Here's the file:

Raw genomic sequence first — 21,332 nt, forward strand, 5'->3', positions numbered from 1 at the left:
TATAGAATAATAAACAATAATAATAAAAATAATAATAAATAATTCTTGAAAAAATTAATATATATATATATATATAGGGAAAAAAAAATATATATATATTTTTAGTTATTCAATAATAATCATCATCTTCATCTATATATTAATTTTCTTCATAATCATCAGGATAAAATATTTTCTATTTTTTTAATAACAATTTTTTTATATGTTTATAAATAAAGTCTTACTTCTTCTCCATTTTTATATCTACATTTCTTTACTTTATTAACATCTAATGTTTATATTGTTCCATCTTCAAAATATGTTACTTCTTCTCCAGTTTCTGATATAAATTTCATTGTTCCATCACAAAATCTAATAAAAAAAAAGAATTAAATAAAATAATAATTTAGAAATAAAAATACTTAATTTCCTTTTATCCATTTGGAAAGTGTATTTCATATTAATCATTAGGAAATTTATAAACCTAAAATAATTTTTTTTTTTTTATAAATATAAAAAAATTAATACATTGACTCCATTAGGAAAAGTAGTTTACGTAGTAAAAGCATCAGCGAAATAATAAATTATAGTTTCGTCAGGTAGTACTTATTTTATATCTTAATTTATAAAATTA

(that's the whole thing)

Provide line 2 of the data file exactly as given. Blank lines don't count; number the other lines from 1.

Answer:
TATAGAATAATAAACAATAATAATAAAAATAATAATAAATAATTCTTGAAAAAATTAATATATATATATATATATAGGGAAAAAAAAATATATATATATTTTTAGTTATTCAATAATAATCATCATCTTCATCTATATATTAATTTTCTTCATAATCATCAGGATAAAATATTTTCTATTTTTTTAATAACAATTTTTTTATATGTTTATAAATAAAGTCTTACTTCTTCTCCATTTTTATATCTACATTTCTTTACTTTATTAACATCTAATGTTTATATTGTTCCATCTTCAAAATATGTTACTTCTTCTCCAGTTTCTGATATAAATTTCATTGTTCCATCACAAAATCTAATAAAAAAAAAGAATTAAATAAAATAATAATTTAGAAATAAAAATACTTAATTTCCTTTTATCCATTTGGAAAGTGTATTTCATATTAATCATTAGGAAATTTATAAACCTAAAATAATTTTTTTTTTTTTATAAATATAAAAAAATTAATACATTGACTCCATTAGGAAAAGTAGTTTACGTAGTAAAAGCATCAGCGAAATAATAAATTATAGTTTCGTCAGGTAGTACTTATTTTATATCTTAATTTATAAAATTA